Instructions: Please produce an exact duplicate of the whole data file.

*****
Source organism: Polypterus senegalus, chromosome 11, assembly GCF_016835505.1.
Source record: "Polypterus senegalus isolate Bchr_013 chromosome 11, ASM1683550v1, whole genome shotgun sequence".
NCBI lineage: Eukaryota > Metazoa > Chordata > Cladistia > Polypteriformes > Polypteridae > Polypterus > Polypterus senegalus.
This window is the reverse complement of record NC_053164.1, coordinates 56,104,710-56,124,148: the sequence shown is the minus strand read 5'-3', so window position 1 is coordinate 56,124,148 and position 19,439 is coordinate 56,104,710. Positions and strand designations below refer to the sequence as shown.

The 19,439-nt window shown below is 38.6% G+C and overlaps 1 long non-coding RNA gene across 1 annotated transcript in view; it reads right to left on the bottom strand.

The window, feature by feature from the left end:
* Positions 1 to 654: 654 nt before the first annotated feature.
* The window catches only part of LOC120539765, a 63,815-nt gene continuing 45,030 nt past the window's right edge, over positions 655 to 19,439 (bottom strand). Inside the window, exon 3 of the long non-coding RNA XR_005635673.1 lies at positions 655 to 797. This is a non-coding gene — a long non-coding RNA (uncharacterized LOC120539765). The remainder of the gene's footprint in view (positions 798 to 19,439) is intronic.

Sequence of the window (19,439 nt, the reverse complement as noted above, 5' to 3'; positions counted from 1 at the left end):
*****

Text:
Source organism: Polypterus senegalus, chromosome 11, assembly GCF_016835505.1.
Source record: "Polypterus senegalus isolate Bchr_013 chromosome 11, ASM1683550v1, whole genome shotgun sequence".
NCBI lineage: Eukaryota > Metazoa > Chordata > Cladistia > Polypteriformes > Polypteridae > Polypterus > Polypterus senegalus.
This window is the reverse complement of record NC_053164.1, coordinates 56,104,710-56,124,148: the sequence shown is the minus strand read 5'-3', so window position 1 is coordinate 56,124,148 and position 19,439 is coordinate 56,104,710. Positions and strand designations below refer to the sequence as shown.

The 19,439-nt window shown below is 38.6% G+C and overlaps 1 long non-coding RNA gene across 1 annotated transcript in view; it reads right to left on the bottom strand.

The window, feature by feature from the left end:
* Positions 1 to 654: 654 nt before the first annotated feature.
* The window catches only part of LOC120539765, a 63,815-nt gene continuing 45,030 nt past the window's right edge, over positions 655 to 19,439 (bottom strand). Inside the window, exon 3 of the long non-coding RNA XR_005635673.1 lies at positions 655 to 797. This is a non-coding gene — a long non-coding RNA (uncharacterized LOC120539765). The remainder of the gene's footprint in view (positions 798 to 19,439) is intronic.

Sequence of the window (19,439 nt, the reverse complement as noted above, 5' to 3'; positions counted from 1 at the left end):